Self-construction as incarceration
Self-deconstruction as liberation
Readers of my blog know well by now my thesis that the conspicuous-consumption-driven-subservient-puppet-worker-voter society that has been engineered for us relies on our obsession with identity-construction.
I am, I own, I like, (drive, wear, eat, listen too), and with increasing frequency “I am outraged by” are the building blocks of the ego-construct (aka I, me, insert name, nationality, religion, race, gender, sexual orientation, political party choice (usually one of two), favourite brand of blue jeans, mobile phone and operating system preferences here).
Identity-construction, by design, is the raison d’être of good citizens of Western culture because obsession with engineering and embellishing a desirable and validated self-construct is what keeps us shopping, working, worshipping, warring, voting and obeying.
The problem with all this is that smart people have know for millennia that serving the delusion that the self is something real and not something compiled of arbitrary delineations is in truth a recipe for a perpetual cycle of toil and disappointment.
Cutting to the chase, cessation of self-construction — usually via meditation has been practiced for thousands of years. Please indulge me as I share, yet again, a diagram I have created to show my take on why this is.
My serial fiction, the Andy Crowley Saga, is built on this concept of the arbitrariness of reality as defined by ego. I often wonder why I came up with this and have speculated that I am not alone in the pursuit of the new mysticism.
I offer that, for me anyway, my mystical journey is a kind of convulsive reaction to witnessing and acknowledging the now certain fact that Western culture and its self-construction-obsession-fuelled consumption-driven aristocracy has run out of road.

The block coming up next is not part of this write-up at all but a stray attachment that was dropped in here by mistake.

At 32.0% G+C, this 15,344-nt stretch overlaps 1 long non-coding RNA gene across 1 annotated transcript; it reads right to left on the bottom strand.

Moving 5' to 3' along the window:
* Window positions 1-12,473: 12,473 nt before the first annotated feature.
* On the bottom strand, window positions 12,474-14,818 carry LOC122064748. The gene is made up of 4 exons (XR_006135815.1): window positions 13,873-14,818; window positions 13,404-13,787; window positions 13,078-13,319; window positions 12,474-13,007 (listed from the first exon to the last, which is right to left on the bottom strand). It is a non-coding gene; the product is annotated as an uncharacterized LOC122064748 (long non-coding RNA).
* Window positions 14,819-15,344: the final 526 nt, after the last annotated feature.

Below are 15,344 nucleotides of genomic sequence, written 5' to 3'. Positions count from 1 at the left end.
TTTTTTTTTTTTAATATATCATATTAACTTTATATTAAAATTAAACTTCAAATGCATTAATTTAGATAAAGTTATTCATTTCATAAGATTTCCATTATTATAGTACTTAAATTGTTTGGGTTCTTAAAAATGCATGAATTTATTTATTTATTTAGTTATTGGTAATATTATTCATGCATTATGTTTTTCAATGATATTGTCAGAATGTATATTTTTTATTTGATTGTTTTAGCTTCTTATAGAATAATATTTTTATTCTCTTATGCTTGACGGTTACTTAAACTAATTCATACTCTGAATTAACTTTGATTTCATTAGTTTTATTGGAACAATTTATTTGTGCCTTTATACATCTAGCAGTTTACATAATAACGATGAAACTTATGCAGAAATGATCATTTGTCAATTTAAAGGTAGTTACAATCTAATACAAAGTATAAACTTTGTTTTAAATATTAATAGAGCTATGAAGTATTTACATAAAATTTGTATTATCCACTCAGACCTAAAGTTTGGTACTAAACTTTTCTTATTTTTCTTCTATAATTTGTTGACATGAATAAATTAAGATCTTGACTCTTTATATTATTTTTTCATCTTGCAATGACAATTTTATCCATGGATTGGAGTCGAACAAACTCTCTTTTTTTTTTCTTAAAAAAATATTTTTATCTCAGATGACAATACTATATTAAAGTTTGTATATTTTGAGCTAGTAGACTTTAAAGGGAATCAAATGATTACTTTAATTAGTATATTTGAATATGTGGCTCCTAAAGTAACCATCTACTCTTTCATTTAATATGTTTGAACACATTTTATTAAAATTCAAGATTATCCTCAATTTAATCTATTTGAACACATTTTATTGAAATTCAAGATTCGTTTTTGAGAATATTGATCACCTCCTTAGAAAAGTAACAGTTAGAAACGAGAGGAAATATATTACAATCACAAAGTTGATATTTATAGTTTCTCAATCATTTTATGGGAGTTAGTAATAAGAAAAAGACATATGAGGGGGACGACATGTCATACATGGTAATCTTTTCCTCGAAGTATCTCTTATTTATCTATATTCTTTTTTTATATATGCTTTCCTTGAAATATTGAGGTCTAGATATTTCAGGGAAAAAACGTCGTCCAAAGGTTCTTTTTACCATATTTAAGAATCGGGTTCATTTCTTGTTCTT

I feel strongly that we are in the early days of a cultural revolution that embraces ancient mystical perspectives to replace the hyper-quantifying, hyper-delineating, reductionist experiment that has brought us to the brink of ecological, economic and social ruin.
As someone who was born between the same arbitrarily delineated lines on a map (Canada) as Jim Carrey, I know his work well. As a mystic, I have watched his personal transformation in recent years with vested interest.
After watching “Jim and Andy” on Netflix last night, I am only more convinced than ever that Jim Carrey have ventured far down the road of the same kind of ego-obliteration that Buddhism, Taoism, Sufism, Hermeticism, and many other esoteric and mystic traditions have long proposed constitutes awakening, enlightenment, salvation, grace — whatever you want to call it.
I get where Jim Carrey is going — and where Andy Kaufman had gone before him. I think he is on to something. I also get why the majority of people will think he has gone crazy. Not everyone can go or get there.
They’ll say, “poor guy, he’s lost his mind.” But they’ll also say, “Lucky guy, he’s lost his mind!”
Guitarist, Steve Vai, and others are now openly speaking of similar things, and meditation (even if it is still far too often wrapped in fanatical scientism to sell it) is being embraced by more and more people. These are just hints of something bigger I think.
I like to think that at the end of economic growth as we cross the peak from an economy of abundance to an economy of scarcity, we are finally acknowledging — perhaps out of necessity — the most fundamental truth of all: that all things are really just one thing.
Maybe here, beyond the reductionist era of selfishness, in the early days of the mystical era of selflessness, “we’re all in this together” has ceased to be something we just say. Maybe, in accordance with ancient beliefs long withheld from popular knowledge, it is finally becoming something we embrace completely.
Check out Jim and Andy on Netflix. For some it will inspire you to continue upon an ancient path that seems like something new. For others, it will be a good place to start asking the questions that lead to liberation from a system that fosters the misperception of wisdom as crazy.